In our December Issue we listed the first husband of the late Mary Baldwin of Sebewa as Oscar Saxton, but Pam Swiler, whose husband Wayne is related to the second husband, Edwin Leak Sr., E-mails us that Oscar’s name was Sexton. The 1875 Ionia County Plat Book shows the name on that family’s land in Sections 5 & 6 of Sebewa Township as H. Seckston; the 1891 Plat says Henry Seckstone; and the 1906 Plat lists only land in Sec. 5 for the family and it’s owned by Oscar B. Wellington Saxton of Portland & Danby Townships and word in the family was that the Sextons & Saxtons were related, and that Wellington was also born and raised in Sebewa Township, among the Friends and Baldwins. (Pam says Wayne is related to the Saxtons also.) Having no further documentation, I stand corrected. The dictionary says: SEXTON: One who takes care of the church property, rings the bell for services, and in some cases cared for the cemetery, which was often around the church. In the same December 2014 issue, we mentioned the Schnabel Family History, which includes another example of the change of the spelling of a name over time. Tracking back from Slowins to Slowinski, Slovinski, Slavinski, (“ski” = “son of”) we can trace our family back to Slavic Nations of Central Europe/Asia; people who descended from the early slaves of the Roman Empire. These ethnic groups include East Prussians, Poles, Czecks, Slovaks, Yugoslavians, Bulgarians, Slovenians, Serbians, Croatians, Latvians and Lithuanians.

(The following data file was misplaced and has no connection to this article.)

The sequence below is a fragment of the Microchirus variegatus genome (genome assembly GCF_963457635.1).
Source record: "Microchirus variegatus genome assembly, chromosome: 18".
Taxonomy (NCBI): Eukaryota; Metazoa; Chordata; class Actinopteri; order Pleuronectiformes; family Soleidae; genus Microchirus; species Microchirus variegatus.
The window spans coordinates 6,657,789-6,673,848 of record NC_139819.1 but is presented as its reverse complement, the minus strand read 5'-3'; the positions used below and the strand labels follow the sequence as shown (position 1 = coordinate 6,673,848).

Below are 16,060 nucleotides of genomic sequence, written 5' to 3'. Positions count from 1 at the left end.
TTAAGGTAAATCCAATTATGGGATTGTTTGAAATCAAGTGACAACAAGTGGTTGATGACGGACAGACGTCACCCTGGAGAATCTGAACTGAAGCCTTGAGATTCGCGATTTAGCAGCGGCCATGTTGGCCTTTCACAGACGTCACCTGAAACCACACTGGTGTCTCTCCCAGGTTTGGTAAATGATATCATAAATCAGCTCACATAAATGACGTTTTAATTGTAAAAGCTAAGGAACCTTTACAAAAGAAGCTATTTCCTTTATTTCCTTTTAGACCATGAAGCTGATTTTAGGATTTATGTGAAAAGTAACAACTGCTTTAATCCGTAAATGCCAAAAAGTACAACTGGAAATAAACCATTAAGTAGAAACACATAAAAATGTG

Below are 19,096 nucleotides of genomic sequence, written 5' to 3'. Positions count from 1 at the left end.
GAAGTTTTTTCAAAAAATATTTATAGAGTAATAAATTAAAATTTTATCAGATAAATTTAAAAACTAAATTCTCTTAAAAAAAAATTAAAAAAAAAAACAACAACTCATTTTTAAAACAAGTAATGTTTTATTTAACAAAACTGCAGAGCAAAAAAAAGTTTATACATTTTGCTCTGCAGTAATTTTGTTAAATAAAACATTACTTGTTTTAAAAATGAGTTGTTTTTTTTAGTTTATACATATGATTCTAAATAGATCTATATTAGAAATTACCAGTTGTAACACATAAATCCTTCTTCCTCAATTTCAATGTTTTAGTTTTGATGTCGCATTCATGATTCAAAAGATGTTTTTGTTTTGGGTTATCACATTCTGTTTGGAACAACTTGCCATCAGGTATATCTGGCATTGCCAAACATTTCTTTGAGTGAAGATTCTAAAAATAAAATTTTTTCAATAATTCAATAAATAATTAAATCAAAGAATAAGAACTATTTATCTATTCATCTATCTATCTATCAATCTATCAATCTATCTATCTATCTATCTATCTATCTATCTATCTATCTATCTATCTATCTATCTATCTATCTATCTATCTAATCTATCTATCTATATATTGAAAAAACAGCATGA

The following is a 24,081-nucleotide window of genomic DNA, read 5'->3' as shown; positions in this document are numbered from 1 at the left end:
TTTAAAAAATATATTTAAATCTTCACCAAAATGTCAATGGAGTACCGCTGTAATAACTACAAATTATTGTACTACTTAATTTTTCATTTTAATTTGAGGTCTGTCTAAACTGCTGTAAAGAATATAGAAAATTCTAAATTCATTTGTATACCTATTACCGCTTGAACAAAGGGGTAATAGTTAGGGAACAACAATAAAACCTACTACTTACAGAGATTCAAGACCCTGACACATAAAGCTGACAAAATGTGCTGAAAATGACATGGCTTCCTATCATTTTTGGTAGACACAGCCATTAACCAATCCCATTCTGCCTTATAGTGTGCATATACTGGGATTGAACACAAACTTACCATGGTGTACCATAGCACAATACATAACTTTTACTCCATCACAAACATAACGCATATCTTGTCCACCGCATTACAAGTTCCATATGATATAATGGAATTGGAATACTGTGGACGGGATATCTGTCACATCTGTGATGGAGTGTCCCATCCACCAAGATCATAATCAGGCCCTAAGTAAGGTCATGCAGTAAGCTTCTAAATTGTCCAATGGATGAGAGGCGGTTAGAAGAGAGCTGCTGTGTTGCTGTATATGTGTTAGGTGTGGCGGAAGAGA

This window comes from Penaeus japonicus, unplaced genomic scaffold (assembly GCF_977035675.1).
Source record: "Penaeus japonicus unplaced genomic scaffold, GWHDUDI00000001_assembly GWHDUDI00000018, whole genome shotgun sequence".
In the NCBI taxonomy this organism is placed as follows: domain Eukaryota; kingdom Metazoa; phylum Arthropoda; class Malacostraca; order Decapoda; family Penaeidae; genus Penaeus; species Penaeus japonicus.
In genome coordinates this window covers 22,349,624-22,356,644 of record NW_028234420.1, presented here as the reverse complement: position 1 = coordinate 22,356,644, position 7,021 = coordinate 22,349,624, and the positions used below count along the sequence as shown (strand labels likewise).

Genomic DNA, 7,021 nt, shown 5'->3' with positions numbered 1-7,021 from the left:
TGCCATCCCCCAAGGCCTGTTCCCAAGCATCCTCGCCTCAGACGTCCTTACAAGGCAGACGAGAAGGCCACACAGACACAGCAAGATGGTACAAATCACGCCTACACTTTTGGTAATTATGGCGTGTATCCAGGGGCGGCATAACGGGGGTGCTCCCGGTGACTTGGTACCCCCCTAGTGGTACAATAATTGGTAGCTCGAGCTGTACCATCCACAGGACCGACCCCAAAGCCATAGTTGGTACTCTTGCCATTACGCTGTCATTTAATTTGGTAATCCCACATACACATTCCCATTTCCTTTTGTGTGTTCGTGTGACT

Grayden D. Slowins, Editor
Last update February 07, 2015